A young Russian drag performer has found solace in the United States after fleeing Russia amid violent, anti-gay attacks on the country's largest gay nightclub, where he had performed.
“Viktor,” 21, had once lit up the stage at Central Station in Moscow. The nightclub, once a haven for the Russian LGBT community, was subjected to shootings, water and gas attacks, and vandalism, according to management. After months of harassment, the club closed its doors for good in late February.
Two months before Central Station shut down, Viktor, whose name has been changed at his request, fled to California, where he has charted a new life in San Francisco. For the first time, he said, he feels safe being an openly gay person.
“It’s been crazy for me when I move here and people, gay people, lesbian or gay couples walk in the street ... hold hands together ... I never saw that in Russia,” Viktor said. “When you wake up here, you every time thinking, like, it’s like a dream. ... It’s not a dream ... it’s real, everything.”
“Being gay in Russia, it’s ‘don’t ask, don’t tell." ... Here, it’s like, you’re gay and people just OK with that and people just understand it’s not your choice.”
In Moscow gay pride parades have been banned for 100 years, but in San Francisco's Castro district, where the U.S. gay rights movement was ignited decades ago, Viktor is attending his first gay pride parade this weekend.
“For me, it is basically a freedom flag,” Viktor said, pointing out the iconic rainbow flags that line the streets in San Francisco. “What this flag means -- freedom for everyone.”
Viktor has a new “gay family.” Married couple Michael LeBoeuf and John Tucker have taken him in and given him his own room to stay.
“It was a surprise when he first came out of the room all dressed up,” LeBoeuf said about Viktor’s love of drag. “I think we were both shocked, but also amazed at the transformation.”
They first met Viktor online and when they heard about the attacks at Central Station, gave him an open invitation. “I said, ‘when you’re ready, you come here, and J.T. and I will have a place for you,’” explained LeBoeuf.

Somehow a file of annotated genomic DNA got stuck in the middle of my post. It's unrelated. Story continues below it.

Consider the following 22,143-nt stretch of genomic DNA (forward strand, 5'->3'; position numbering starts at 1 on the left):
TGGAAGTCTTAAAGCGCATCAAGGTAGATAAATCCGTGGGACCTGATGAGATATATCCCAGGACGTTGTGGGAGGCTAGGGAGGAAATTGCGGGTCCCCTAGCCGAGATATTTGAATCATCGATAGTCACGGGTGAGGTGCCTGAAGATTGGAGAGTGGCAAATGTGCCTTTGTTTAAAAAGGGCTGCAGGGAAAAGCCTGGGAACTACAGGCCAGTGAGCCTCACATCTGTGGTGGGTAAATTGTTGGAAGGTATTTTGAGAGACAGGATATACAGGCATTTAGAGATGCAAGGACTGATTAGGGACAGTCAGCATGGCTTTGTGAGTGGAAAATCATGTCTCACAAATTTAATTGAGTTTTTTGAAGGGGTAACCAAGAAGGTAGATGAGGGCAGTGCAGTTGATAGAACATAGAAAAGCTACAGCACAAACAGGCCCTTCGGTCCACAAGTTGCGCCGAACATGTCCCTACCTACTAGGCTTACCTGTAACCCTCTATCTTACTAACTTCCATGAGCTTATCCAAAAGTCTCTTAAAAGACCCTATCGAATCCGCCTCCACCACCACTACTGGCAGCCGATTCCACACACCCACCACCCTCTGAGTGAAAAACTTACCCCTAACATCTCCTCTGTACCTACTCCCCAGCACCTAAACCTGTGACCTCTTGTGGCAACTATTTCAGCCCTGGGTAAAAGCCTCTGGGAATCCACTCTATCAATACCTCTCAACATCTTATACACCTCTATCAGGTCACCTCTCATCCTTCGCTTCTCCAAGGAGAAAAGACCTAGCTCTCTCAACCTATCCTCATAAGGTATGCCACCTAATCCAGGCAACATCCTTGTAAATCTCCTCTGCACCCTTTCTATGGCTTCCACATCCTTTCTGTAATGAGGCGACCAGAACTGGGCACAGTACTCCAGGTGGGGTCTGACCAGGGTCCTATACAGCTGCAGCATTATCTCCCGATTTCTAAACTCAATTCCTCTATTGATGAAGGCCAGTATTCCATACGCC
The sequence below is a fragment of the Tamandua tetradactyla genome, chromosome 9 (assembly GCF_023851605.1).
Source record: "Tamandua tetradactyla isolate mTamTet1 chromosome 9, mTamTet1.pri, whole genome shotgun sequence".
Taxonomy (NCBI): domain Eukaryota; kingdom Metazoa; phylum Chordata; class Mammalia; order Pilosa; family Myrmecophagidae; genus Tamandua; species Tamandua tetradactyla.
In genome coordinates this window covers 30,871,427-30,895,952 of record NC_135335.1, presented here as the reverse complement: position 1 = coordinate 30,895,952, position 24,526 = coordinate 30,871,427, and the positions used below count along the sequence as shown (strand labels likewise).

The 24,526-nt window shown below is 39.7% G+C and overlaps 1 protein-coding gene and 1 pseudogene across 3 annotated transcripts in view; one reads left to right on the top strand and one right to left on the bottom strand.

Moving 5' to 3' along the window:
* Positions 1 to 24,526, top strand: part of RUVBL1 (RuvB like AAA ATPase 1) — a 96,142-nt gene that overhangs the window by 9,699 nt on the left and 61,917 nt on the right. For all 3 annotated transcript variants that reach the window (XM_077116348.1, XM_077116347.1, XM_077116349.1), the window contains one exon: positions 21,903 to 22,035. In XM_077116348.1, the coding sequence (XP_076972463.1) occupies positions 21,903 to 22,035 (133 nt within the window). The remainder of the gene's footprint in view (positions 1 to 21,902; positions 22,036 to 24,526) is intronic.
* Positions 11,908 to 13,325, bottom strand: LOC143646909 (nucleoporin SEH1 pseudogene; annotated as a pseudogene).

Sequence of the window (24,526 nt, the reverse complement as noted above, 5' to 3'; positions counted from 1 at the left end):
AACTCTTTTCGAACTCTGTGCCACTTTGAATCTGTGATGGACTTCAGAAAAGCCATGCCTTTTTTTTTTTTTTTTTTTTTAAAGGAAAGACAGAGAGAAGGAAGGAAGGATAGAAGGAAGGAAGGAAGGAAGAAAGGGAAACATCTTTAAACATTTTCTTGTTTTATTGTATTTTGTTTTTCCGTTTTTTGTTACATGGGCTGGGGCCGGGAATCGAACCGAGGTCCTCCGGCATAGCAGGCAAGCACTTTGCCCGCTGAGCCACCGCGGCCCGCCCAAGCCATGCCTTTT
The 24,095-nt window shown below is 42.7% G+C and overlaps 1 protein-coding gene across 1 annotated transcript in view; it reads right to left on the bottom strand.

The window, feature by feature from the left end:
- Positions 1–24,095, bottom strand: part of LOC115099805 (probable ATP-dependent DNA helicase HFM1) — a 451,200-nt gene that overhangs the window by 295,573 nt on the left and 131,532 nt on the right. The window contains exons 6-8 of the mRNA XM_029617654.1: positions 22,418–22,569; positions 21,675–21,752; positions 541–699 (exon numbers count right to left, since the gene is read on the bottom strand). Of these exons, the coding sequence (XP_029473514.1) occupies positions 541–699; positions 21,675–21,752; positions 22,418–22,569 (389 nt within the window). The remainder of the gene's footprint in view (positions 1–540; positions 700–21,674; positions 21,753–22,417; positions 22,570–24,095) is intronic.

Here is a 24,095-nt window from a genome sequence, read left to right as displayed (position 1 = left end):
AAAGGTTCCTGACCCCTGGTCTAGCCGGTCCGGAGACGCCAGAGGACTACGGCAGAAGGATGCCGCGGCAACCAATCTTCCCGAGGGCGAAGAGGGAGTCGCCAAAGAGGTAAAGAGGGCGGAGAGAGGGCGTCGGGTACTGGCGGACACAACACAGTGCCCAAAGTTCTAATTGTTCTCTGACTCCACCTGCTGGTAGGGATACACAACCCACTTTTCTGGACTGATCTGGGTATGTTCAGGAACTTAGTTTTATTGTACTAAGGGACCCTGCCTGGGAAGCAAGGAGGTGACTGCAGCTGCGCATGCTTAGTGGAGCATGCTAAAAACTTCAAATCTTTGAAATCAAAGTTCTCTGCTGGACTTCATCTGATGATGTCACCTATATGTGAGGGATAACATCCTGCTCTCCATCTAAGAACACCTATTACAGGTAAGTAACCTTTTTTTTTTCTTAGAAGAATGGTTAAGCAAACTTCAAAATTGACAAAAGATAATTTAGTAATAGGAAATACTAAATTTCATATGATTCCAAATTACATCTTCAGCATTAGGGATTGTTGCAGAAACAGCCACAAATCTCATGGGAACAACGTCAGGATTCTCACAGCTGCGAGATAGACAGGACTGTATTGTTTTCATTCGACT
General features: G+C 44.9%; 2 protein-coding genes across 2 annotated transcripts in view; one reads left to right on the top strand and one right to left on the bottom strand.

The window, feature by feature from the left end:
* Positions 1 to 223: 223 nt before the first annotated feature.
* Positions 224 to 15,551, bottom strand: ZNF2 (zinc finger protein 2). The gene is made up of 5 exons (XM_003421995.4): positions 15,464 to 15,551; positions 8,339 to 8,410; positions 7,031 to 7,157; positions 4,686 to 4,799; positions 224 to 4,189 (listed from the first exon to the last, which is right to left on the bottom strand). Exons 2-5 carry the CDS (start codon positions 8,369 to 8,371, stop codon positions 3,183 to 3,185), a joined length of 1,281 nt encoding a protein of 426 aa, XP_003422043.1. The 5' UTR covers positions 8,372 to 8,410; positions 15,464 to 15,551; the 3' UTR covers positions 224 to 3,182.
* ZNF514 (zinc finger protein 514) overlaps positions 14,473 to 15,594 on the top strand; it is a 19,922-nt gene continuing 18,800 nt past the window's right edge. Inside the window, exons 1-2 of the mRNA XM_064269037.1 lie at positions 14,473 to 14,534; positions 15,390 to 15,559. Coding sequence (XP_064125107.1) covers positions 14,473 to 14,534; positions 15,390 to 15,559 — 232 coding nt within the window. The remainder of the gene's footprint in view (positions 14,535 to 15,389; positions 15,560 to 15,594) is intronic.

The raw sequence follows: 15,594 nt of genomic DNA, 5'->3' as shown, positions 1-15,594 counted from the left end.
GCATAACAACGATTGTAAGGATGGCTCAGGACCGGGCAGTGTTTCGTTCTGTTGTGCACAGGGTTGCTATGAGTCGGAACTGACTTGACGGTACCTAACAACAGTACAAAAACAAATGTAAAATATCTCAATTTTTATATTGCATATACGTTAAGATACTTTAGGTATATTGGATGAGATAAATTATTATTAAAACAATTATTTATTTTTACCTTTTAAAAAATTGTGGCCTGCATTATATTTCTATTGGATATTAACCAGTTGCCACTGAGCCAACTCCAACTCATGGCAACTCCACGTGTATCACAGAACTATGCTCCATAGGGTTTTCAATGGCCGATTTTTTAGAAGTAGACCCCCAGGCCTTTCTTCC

Viktor admits he has lonely days, and misses his sister and the rest of his family, whom he left behind in Moscow.
“When you change, not just a place, but your country, that’s hard,” Viktor said.
But despite the homesickness, he believes his new-found freedom in California is worth it.
“Here it’s mostly better life because you can walk in drag in the street and no one told you anything like, something bad,” he said.
He recognizes not everywhere in the U.S. is as socially liberal as the city he has chosen to move to, but that hasn’t diminished his enthusiasm.
“In Russia you acting every day. ... Here you don’t act; here you walk like you want, here you do what you want, here you live your life like you want ... you enjoy everything that you do ... you understand, I am what I am,” he said.
Back in Moscow, Viktor’s sister said she misses him every day, and his friends at home cheer him on from afar.
“He has enough strength to make our dreams come true. ... I’m very proud of him,” said "Alexei,” a former Central Station performer, whose name was also changed.
While the anti-gay propaganda law made federal in Russia last June has not lead to a significant number of prosecutions, human rights activists say it has given the green light to the kind of harassment seen at Central Station and other places in the country. Politician Vitaly Milonov, an early architect of the law, whom "Nightline" spoke to in January, has since suggested a ‘moral police’ could regulate so-called propaganda, while gay clubs and social media be shut-down. In May, activists in Moscow were detained by police for displaying rainbow flags, and when an Austrian drag queen recently won a European music contest, it spawned a new wave of anti-gay sentiment in Russian media.
“I’m really afraid things will get worse,” Alexei said. “I think we are going there, to total discrimination."
“Even now I don’t feel comfortable speaking about gay people... I don’t want anybody to hear about that,” he continued.
While the old Central Station remains closed, the owners opened a new venue in another location last month, and so far there have been no reported attacks there.
Meanwhile, in San Francisco, Viktor has found a new drag show in the Castro, where he said he can take the stage without fear. On a recent night he performed a mash-up of “I Will Survive” and “I’m a Survivor.”
“This song means so much for me,” he said.
He plans to pursue a professional drag career, get married and have a family of his own.
“Everyone have American dream. ... My American dream, it’s being big drag queen ... being big performer for people ... being someone. Being gay and being someone,” he said.